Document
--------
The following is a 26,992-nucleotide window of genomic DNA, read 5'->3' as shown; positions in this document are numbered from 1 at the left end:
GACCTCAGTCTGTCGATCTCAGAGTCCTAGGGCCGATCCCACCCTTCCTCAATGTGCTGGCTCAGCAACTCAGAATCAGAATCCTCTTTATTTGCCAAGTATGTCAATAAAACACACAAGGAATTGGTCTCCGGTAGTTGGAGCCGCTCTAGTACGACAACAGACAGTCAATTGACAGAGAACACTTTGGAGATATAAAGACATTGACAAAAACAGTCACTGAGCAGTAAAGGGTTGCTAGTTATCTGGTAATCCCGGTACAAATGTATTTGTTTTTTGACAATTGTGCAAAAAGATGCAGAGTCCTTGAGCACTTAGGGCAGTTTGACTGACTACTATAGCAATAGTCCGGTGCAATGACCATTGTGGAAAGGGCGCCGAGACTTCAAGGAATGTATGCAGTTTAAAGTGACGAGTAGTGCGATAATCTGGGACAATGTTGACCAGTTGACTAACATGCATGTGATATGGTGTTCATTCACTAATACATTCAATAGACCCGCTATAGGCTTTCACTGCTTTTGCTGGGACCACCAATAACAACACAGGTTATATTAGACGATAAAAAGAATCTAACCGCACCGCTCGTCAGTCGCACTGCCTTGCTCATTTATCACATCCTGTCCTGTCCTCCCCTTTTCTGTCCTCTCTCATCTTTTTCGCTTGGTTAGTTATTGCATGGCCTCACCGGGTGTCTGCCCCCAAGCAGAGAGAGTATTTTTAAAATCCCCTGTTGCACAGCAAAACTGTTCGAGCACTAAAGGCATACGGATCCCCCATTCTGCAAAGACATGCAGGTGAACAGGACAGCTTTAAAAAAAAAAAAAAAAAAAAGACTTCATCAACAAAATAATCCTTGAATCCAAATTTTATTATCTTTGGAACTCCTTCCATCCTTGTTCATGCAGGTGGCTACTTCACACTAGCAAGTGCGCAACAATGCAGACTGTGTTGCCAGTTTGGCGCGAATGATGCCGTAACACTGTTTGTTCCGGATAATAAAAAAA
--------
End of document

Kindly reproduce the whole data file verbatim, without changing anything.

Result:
The following is a 26,992-nucleotide window of genomic DNA, read 5'->3' as shown; positions in this document are numbered from 1 at the left end:
GACCTCAGTCTGTCGATCTCAGAGTCCTAGGGCCGATCCCACCCTTCCTCAATGTGCTGGCTCAGCAACTCAGAATCAGAATCCTCTTTATTTGCCAAGTATGTCAATAAAACACACAAGGAATTGGTCTCCGGTAGTTGGAGCCGCTCTAGTACGACAACAGACAGTCAATTGACAGAGAACACTTTGGAGATATAAAGACATTGACAAAAACAGTCACTGAGCAGTAAAGGGTTGCTAGTTATCTGGTAATCCCGGTACAAATGTATTTGTTTTTTGACAATTGTGCAAAAAGATGCAGAGTCCTTGAGCACTTAGGGCAGTTTGACTGACTACTATAGCAATAGTCCGGTGCAATGACCATTGTGGAAAGGGCGCCGAGACTTCAAGGAATGTATGCAGTTTAAAGTGACGAGTAGTGCGATAATCTGGGACAATGTTGACCAGTTGACTAACATGCATGTGATATGGTGTTCATTCACTAATACATTCAATAGACCCGCTATAGGCTTTCACTGCTTTTGCTGGGACCACCAATAACAACACAGGTTATATTAGACGATAAAAAGAATCTAACCGCACCGCTCGTCAGTCGCACTGCCTTGCTCATTTATCACATCCTGTCCTGTCCTCCCCTTTTCTGTCCTCTCTCATCTTTTTCGCTTGGTTAGTTATTGCATGGCCTCACCGGGTGTCTGCCCCCAAGCAGAGAGAGTATTTTTAAAATCCCCTGTTGCACAGCAAAACTGTTCGAGCACTAAAGGCATACGGATCCCCCATTCTGCAAAGACATGCAGGTGAACAGGACAGCTTTAAAAAAAAAAAAAAAAAAAAGACTTCATCAACAAAATAATCCTTGAATCCAAATTTTATTATCTTTGGAACTCCTTCCATCCTTGTTCATGCAGGTGGCTACTTCACACTAGCAAGTGCGCAACAATGCAGACTGTGTTGCCAGTTTGGCGCGAATGATGCCGTAACACTGTTTGTTCCGGATAATAAAAAAA